life’s library

Like so many other things in my life, I stumbled upon inspiration through experimentation this week.

Each week in our “Use of Art in Group Therapy” course, students are paired up to lead an experiential ‘light intensity’ art group based on classic art therapy interventions by pioneers in the field. This week was no exception, and I was partnered with my friend and colleague, Brynne, in order to facilitate an activity from Bruce Moon. In Moon’s activity, group members are invited to design the cover of their autobiography. The activity is designed for work with teenagers, as a way of introducing one’s self in group and doing some exploring into the realm of identity.

In an attempt to make the activity more personalized to my cohort, I had drawn prop ‘bookcases’ in order to create an atmosphere like that of a bookshop/cafe. I then encouraged my cohort members to create the titles of books they hope to write, little inside jokes, children’s books, and more; and to write these on the spines of the ‘books’ on the ‘shelves.’


Seeing my cohort interact with the activity, I realized the potential of it as its own intervention – and of the combined potential of the two working in tandem.

So, without further ado, I introduce to you the ‘life’s library’…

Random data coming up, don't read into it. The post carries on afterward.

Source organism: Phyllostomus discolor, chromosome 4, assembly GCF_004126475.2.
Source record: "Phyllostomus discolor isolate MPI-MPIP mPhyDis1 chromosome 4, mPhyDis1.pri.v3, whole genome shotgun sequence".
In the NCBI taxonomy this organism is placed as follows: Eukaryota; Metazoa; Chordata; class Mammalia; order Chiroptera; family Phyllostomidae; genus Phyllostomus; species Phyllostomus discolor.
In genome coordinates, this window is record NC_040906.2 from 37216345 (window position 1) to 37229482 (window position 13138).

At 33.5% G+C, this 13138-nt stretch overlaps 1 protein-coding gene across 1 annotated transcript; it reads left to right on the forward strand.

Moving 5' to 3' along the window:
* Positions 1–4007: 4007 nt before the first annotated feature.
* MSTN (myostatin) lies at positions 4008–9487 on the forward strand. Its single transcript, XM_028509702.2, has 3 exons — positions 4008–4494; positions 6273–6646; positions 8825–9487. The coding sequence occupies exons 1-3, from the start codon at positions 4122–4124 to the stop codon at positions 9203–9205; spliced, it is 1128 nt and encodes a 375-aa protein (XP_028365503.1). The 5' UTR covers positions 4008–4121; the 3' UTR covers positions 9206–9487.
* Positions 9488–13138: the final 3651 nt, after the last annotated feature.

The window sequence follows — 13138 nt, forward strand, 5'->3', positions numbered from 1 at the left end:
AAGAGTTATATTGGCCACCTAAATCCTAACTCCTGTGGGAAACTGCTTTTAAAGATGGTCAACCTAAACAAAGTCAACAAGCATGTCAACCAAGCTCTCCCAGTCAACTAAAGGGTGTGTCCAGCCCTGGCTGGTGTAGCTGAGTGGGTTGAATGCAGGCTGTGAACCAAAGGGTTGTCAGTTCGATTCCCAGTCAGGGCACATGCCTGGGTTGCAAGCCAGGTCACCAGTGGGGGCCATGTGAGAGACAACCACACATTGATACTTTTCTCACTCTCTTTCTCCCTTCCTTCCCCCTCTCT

• Large sheets of paper
  • Drawing or painting materials (felt markers, pencil crayons, chalk pastels, acrylic…)
  • Tape or other non-permanent adhesive
  • Ruler (optional)


  • First, draw a shelf onto each piece of paper – it can be as simple as a straight line in the middle, or as elaborate as a woodgrain.
  • Second, draw (or paint! or collage!) the spines of books onto your ‘shelf’. Draw as many or as few as you feel necessary – you and the group can always add more later.
  • Using your tape or other temporary adhesive, place your ‘bookshelves’ on the wall in a central location.


  • Think radical hospitality! Consider providing coffee, tea, and assorted pastries or snacks, and setting a mood with appropriate music.
  • Place felt markers, chalk pastels, and other materials at each seat around your tables.


  • Invite the group to imagine the title of any books they would write, now or in the future, and to decorate these books in whatever way they wish using the materials provided.
  • To finish, encourage the group to introduce themselves as well as their books to the rest of the group.




Like Moon’s own autobiography activity, this directive could be used as an introduction in a longer group workshop and as a way to experience individual work within a group setting. In particular, it would be interesting to implement this directive in a combined writing/art group. The directive also has potential for working with those experiencing a transition, allowing them to explore their identity; or gain hope, inspiration, and motivation when envisioning their life and future through the written word.


In many ways, this activity is not unlike a vision board – allowing for a visual representation of what passions, inspirations, and dreams a person holds near and dear; bringing them to life before their very eyes.

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